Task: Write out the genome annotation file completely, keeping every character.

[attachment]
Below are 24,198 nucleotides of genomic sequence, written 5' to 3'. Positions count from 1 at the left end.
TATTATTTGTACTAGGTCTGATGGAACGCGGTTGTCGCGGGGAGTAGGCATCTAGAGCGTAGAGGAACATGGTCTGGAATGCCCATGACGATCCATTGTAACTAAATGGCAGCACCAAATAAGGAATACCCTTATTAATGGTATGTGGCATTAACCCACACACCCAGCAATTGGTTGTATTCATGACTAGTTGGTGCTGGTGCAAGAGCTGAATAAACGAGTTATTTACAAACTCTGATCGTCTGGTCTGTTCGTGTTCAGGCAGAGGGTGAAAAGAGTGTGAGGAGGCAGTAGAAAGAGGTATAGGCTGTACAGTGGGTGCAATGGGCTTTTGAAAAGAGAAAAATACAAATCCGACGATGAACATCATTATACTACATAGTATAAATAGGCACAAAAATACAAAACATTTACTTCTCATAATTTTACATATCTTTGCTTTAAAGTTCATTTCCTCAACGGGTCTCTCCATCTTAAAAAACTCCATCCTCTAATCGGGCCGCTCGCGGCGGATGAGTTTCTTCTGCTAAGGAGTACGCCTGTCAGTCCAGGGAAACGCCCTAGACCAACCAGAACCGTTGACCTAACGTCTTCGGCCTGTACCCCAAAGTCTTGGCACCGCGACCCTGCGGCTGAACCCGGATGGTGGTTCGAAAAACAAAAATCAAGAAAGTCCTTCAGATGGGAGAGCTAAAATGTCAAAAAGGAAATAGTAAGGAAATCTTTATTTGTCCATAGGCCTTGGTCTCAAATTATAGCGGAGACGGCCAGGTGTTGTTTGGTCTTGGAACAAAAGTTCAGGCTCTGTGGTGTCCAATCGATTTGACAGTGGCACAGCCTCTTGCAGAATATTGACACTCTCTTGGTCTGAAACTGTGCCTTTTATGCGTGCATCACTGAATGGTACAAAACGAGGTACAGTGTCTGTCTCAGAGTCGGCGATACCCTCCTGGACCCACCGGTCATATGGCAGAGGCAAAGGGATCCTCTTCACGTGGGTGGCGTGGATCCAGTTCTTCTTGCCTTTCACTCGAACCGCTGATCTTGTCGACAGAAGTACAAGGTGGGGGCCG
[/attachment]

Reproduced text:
Below are 24,198 nucleotides of genomic sequence, written 5' to 3'. Positions count from 1 at the left end.
TATTATTTGTACTAGGTCTGATGGAACGCGGTTGTCGCGGGGAGTAGGCATCTAGAGCGTAGAGGAACATGGTCTGGAATGCCCATGACGATCCATTGTAACTAAATGGCAGCACCAAATAAGGAATACCCTTATTAATGGTATGTGGCATTAACCCACACACCCAGCAATTGGTTGTATTCATGACTAGTTGGTGCTGGTGCAAGAGCTGAATAAACGAGTTATTTACAAACTCTGATCGTCTGGTCTGTTCGTGTTCAGGCAGAGGGTGAAAAGAGTGTGAGGAGGCAGTAGAAAGAGGTATAGGCTGTACAGTGGGTGCAATGGGCTTTTGAAAAGAGAAAAATACAAATCCGACGATGAACATCATTATACTACATAGTATAAATAGGCACAAAAATACAAAACATTTACTTCTCATAATTTTACATATCTTTGCTTTAAAGTTCATTTCCTCAACGGGTCTCTCCATCTTAAAAAACTCCATCCTCTAATCGGGCCGCTCGCGGCGGATGAGTTTCTTCTGCTAAGGAGTACGCCTGTCAGTCCAGGGAAACGCCCTAGACCAACCAGAACCGTTGACCTAACGTCTTCGGCCTGTACCCCAAAGTCTTGGCACCGCGACCCTGCGGCTGAACCCGGATGGTGGTTCGAAAAACAAAAATCAAGAAAGTCCTTCAGATGGGAGAGCTAAAATGTCAAAAAGGAAATAGTAAGGAAATCTTTATTTGTCCATAGGCCTTGGTCTCAAATTATAGCGGAGACGGCCAGGTGTTGTTTGGTCTTGGAACAAAAGTTCAGGCTCTGTGGTGTCCAATCGATTTGACAGTGGCACAGCCTCTTGCAGAATATTGACACTCTCTTGGTCTGAAACTGTGCCTTTTATGCGTGCATCACTGAATGGTACAAAACGAGGTACAGTGTCTGTCTCAGAGTCGGCGATACCCTCCTGGACCCACCGGTCATATGGCAGAGGCAAAGGGATCCTCTTCACGTGGGTGGCGTGGATCCAGTTCTTCTTGCCTTTCACTCGAACCGCTGATCTTGTCGACAGAAGTACAAGGTGGGGGCCG